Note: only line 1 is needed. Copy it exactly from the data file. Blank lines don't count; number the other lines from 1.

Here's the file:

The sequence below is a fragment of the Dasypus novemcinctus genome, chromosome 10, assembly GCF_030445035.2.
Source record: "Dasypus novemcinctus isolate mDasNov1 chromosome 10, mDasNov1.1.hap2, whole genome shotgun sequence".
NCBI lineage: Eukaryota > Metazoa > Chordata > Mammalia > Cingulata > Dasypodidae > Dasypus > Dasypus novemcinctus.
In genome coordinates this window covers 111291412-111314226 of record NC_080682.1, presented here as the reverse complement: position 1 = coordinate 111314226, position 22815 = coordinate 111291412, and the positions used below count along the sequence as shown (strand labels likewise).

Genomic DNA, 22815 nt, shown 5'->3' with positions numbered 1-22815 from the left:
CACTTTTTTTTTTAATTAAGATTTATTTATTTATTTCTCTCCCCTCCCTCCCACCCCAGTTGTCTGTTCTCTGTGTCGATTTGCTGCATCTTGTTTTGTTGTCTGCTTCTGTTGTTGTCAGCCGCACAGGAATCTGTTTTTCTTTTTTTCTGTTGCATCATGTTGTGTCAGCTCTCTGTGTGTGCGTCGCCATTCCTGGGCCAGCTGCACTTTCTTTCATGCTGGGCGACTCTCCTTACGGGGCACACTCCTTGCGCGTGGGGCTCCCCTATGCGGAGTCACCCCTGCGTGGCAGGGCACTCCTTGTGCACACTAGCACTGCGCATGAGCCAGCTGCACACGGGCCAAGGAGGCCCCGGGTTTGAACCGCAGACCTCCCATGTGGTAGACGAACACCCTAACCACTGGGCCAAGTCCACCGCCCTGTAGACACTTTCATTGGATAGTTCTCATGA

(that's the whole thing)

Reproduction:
The sequence below is a fragment of the Dasypus novemcinctus genome, chromosome 10, assembly GCF_030445035.2.